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Abstract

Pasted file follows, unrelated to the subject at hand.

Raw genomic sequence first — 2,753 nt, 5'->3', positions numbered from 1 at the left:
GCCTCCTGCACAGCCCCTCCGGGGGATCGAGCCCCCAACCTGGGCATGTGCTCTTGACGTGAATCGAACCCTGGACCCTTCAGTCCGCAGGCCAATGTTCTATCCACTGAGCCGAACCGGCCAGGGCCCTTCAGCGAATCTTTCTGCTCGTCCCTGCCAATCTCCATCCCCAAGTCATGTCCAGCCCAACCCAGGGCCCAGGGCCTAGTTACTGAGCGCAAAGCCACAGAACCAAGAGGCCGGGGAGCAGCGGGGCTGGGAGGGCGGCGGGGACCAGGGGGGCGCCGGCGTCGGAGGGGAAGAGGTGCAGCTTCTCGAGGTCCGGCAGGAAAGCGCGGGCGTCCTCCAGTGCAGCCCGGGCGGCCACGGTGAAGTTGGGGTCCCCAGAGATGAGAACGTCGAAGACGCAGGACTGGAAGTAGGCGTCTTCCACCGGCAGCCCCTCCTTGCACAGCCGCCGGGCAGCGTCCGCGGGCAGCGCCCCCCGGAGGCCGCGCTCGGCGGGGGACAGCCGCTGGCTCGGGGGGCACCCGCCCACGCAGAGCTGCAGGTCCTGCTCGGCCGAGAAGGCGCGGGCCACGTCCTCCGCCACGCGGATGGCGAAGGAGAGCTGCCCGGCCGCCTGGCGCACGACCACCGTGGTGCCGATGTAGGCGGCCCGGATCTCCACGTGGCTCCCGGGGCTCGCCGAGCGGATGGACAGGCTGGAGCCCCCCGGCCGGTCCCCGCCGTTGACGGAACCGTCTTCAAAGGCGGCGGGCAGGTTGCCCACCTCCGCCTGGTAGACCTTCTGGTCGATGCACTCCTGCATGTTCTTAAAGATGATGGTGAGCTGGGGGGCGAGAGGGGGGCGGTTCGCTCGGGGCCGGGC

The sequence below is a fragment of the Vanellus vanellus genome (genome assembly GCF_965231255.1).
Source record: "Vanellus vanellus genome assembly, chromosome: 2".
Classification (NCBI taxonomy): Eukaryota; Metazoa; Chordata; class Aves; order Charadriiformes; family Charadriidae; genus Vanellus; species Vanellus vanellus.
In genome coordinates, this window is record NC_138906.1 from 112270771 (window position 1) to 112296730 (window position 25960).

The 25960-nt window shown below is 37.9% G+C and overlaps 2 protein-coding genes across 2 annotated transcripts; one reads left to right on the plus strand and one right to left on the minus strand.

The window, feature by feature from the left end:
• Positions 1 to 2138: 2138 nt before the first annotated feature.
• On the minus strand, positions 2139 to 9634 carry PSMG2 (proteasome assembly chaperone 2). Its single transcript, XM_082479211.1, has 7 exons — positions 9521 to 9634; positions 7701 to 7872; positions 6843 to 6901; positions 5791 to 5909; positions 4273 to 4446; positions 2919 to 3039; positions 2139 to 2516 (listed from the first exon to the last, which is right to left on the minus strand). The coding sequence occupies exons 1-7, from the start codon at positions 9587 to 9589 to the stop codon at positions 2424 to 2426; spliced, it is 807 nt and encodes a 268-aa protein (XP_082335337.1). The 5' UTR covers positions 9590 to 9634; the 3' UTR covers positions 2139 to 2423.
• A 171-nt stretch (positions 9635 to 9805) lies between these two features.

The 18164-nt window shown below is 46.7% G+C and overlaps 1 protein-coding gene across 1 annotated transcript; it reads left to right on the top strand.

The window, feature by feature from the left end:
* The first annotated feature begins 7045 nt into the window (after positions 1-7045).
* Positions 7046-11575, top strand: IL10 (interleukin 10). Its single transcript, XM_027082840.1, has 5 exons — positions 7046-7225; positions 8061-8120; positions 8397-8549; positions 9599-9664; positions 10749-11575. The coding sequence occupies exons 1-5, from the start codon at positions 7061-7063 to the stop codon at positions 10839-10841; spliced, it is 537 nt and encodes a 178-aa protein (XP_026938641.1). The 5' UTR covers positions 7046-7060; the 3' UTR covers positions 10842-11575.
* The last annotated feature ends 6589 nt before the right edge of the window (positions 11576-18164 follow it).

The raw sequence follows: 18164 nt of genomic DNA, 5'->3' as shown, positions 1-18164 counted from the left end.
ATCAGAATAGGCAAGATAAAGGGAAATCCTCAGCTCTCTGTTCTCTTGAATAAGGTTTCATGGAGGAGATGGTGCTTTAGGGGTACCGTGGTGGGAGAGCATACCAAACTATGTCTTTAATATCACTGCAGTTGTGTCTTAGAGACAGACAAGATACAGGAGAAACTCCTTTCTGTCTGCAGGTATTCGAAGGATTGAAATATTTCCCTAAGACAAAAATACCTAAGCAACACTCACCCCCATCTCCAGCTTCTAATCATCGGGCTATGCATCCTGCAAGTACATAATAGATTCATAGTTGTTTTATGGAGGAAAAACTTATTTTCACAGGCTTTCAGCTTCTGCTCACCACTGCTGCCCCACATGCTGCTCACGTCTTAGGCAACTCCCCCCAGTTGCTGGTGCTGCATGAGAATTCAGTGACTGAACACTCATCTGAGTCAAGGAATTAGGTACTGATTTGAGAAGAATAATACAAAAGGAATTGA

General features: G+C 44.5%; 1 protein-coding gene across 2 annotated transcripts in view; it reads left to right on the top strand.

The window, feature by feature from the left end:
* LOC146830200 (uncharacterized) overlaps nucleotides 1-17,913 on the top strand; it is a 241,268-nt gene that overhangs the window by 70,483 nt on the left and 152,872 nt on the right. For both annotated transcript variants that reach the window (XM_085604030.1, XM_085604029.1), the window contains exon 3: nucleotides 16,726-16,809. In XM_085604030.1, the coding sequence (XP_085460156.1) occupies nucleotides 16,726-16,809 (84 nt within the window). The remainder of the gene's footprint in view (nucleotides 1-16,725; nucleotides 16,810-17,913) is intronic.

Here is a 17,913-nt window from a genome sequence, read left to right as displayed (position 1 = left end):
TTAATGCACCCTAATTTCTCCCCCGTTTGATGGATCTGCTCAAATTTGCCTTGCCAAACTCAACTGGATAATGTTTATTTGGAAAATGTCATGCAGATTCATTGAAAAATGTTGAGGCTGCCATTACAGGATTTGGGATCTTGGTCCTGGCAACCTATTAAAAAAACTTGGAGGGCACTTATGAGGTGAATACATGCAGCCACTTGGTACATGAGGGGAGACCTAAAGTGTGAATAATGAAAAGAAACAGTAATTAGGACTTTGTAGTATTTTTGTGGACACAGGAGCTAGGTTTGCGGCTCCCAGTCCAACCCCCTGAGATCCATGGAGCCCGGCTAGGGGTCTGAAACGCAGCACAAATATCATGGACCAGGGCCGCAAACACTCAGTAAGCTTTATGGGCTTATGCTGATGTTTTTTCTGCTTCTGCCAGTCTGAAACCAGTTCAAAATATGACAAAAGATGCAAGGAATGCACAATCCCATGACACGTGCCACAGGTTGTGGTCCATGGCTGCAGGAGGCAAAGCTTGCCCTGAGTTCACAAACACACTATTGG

The purpose of this study was to explicate the impact of an 8-week science apprenticeship program on a group of high-ability secondary students' understandings of the nature of science and scientific inquiry. Ten volunteers (Grades 10–11) completed a modified version of the Views of Nature of Science, Form B both before and after their apprenticeship to assess their conceptions of key aspects of the nature of science and scientific inquiry. Semistructured exit interviews provided an opportunity for students to describe the nature of their apprenticeship experiences and elaborate on their written questionnaire responses. Semistructured exit interviews were also conducted with the scientists who served as mentors for each of the science apprentices. For the most part, students held conceptions about the nature of science and scientific inquiry that were inconsistent with those described in current reforms. Participating science mentors held strong convictions that their apprentices had learned much about the scientific enterprise in the course of doing the science in their apprenticeship. Although most students did appear to gain knowledge about the processes of scientific inquiry, their conceptions about key aspects of the nature of science remained virtually unchanged. Epistemic demand and reflection appeared to be crucial components in the single case where a participant experienced substantial gains in her understandings of the nature of science and inquiry. © 2003 Wiley Periodicals, Inc. J Res Sci Teach 40: 487–509, 2003